By Leonard E. Colvin
New Journal and Guide
Residents of Portsmouth are experiencing one of the most emotional and intense races for mayor and city council in decades. Six candidates, including the incumbent Mayor Kenneth I. Wright are running for mayor. There are only three seats on the City Council this election year, but there are 10 people seeking to grab one of them including, one incumbent, Elizabeth Psimas, who is the current Vice Mayor.
Questions facing the city’s public housing authority, its public schools, the level of public safety and economic development are key issues facing the voters and the candidates seeking to guide the city forward. Ongoing squabbles and back-biting among council members and city officials have been played out in the mainstream media which may account for the large number of contenders this fall.
Portsmouth currently is the largest majority Black city in Hampton Roads, giving the political and budgetary power from the traditional White power structure to African-Americans.
Mayor Wright says, despite the hostilities driven by this reality, which he constantly reminds voters who support him, that he has a good chance to retain his seat.
Wright has been running a non-stop campaign for the past year, seeking to overcome the negative media reports and his critics.
The five contenders for Wright’s job are businessman Shannon Glover, H. Cliff Page, Barry Randall, former city manager John L. Rowe. Jr. and James Sturdevant. “I think we have a good chance to continue our good work of moving this city forward,” said Wright, in his second term as mayor. “Meanwhile you have the majority media and others talking about the negative. But I think the voters, White and Black, will make the right decision to keep the city moving in the right direction.”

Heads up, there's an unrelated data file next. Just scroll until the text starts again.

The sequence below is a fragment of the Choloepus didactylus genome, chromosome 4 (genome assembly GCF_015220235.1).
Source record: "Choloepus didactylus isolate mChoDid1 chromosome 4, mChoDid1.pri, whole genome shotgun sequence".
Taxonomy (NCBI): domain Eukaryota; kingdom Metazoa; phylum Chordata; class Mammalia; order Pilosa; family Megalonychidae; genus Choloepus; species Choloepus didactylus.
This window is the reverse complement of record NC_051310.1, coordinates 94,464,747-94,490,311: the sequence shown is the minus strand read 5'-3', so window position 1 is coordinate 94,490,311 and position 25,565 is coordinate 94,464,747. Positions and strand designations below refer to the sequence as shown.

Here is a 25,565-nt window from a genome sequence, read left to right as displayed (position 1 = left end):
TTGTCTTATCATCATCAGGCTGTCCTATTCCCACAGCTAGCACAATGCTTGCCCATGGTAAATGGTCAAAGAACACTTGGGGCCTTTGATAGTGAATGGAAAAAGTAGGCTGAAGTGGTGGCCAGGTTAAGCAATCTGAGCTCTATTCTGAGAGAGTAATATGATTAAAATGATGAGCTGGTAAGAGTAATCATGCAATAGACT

During his campaigning, Wright has touted the city’s AAA bond rating, the bolstering of the city’s retirement fund, revitalization of the Mid-City business district, the $160 million dollar investment downtown, and new housing to attract young and educated families to the area. “I can go on and on, “ said Wright. “But all you hear is the noise from people who want to deny all of the good news which is coming out of Portsmouth and talk about all the noise generated by the media and people who want to return to the old way of doing business.”
Shannon Glover takes issue with the Mayor’s positive outlook on the city, claiming the high rate of poverty and the low performance of the public schools are troubling the city’s ability to attract new investment and residents. Hurricane Matthew recently caused extensive damage and flooding to the Swanson Homes housing complex which has become a source of unfavorable attention toward Portsmouth’s slow response for the mostly poor and Black residents of the community.
Glover and Wright were the only two of the six candidates for mayor who responded to calls for interviews with the Guide. “My candidacy is getting a lot of support from voters who believe there is a need for a breath of fresh air,” said Glover, who runs an Employee Benefits Program. “I see a high rate of poverty and unemployment and the need for employment at a living wage in Portsmouth.”
Glover said the “good old boys” who the Mayor says are being shut out of controlling the investments and fiscal life of the city “need to be allowed to come back and invest in our city and help us grow.” Glover said efforts should be made to recruit jobs and investment in the city in shipbuilding and other high tech industries which foster employment and expand the city’s tax base.